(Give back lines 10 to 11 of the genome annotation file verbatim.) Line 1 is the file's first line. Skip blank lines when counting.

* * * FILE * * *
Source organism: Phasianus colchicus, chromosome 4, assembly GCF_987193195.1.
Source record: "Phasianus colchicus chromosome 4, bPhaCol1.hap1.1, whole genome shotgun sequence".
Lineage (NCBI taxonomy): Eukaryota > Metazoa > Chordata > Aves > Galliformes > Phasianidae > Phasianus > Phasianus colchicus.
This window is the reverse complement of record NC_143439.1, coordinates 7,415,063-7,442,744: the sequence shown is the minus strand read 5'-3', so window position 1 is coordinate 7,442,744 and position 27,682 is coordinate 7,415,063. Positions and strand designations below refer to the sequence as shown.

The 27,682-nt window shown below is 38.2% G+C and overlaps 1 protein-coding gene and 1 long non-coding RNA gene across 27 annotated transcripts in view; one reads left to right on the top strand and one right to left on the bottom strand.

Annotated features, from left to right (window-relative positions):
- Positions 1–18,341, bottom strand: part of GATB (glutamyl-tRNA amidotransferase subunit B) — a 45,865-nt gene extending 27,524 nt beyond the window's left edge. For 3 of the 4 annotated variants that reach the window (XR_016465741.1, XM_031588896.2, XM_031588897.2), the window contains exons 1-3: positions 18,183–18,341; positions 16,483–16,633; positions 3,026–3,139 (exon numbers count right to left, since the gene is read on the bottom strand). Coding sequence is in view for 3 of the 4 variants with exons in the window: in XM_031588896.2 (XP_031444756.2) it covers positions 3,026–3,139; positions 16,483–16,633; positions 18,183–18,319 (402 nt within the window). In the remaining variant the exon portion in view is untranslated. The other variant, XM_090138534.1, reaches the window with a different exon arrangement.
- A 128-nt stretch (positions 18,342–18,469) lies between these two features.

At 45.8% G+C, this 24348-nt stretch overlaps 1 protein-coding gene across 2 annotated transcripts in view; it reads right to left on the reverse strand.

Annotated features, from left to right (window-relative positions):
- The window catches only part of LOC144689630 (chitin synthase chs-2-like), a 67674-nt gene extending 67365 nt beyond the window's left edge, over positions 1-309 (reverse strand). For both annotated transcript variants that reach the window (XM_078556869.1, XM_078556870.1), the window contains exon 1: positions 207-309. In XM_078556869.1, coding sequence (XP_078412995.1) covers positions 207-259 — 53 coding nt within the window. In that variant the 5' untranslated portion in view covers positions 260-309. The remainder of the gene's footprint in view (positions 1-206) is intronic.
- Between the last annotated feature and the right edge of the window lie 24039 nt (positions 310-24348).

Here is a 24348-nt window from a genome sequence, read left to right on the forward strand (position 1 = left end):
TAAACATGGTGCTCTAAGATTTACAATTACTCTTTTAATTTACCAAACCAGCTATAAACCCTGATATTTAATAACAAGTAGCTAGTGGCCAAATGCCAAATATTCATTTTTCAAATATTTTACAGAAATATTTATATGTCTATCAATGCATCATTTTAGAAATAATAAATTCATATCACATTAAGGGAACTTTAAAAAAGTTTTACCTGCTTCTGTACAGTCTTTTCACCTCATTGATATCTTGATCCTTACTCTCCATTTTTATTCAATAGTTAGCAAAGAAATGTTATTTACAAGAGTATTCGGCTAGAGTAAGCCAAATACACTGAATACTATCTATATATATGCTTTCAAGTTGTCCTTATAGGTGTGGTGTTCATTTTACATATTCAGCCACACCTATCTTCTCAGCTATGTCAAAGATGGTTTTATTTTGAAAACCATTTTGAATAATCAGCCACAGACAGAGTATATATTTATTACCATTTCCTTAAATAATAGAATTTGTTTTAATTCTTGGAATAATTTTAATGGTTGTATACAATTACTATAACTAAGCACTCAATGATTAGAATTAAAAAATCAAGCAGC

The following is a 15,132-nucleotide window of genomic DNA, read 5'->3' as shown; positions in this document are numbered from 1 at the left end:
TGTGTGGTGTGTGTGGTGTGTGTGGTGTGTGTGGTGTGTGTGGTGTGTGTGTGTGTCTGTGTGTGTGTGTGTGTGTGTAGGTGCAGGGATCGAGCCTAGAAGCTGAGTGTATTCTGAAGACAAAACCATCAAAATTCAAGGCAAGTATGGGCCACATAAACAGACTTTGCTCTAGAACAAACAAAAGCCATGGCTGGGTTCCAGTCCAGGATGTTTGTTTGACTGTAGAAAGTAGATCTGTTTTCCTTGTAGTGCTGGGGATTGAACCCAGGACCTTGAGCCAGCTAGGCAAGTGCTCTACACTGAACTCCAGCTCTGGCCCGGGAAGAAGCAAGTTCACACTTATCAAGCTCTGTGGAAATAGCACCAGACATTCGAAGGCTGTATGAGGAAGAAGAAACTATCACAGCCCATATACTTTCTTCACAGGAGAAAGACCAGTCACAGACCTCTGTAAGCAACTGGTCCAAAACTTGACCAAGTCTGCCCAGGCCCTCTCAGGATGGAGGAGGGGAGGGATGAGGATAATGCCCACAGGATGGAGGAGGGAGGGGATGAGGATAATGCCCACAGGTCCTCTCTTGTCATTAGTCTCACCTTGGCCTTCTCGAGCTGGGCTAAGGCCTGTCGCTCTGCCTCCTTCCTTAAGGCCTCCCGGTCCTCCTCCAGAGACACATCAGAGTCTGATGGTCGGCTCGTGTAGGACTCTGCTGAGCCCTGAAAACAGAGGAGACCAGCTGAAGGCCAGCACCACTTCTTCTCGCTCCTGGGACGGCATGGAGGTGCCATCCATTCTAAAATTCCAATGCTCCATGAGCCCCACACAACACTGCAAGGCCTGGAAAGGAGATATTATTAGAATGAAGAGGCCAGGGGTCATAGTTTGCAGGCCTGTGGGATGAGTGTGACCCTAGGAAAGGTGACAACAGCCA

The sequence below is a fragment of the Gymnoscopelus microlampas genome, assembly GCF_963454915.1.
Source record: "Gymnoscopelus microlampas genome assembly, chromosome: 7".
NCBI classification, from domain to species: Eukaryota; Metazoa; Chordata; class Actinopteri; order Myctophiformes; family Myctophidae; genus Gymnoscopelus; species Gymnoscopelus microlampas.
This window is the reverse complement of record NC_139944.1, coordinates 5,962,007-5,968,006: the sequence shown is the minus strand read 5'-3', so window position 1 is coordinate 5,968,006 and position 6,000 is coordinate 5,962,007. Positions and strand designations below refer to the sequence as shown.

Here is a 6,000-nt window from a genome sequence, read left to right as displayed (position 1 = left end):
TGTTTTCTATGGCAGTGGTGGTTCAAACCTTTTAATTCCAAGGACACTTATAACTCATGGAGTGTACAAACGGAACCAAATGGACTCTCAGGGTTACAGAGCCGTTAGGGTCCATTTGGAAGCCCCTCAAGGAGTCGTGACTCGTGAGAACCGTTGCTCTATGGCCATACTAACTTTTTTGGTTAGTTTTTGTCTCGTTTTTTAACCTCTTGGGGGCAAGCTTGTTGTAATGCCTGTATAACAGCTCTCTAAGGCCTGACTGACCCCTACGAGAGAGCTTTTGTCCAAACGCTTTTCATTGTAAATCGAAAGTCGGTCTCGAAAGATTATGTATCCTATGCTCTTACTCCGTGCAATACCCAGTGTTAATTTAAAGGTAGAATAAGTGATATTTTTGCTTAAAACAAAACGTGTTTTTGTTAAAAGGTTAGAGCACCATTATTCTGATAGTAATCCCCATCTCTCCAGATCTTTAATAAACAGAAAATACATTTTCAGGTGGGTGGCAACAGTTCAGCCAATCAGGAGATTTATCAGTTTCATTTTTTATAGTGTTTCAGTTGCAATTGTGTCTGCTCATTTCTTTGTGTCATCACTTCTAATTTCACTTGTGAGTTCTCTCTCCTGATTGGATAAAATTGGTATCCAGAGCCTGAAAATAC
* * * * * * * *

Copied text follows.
Annotated features, from left to right (window-relative positions):
- The window catches only part of LOC144689630 (chitin synthase chs-2-like), a 67674-nt gene extending 67365 nt beyond the window's left edge, over positions 1-309 (reverse strand). For both annotated transcript variants that reach the window (XM_078556869.1, XM_078556870.1), the window contains exon 1: positions 207-309. In XM_078556869.1, coding sequence (XP_078412995.1) covers positions 207-259 — 53 coding nt within the window. In that variant the 5' untranslated portion in view covers positions 260-309. The remainder of the gene's footprint in view (positions 1-206) is intronic.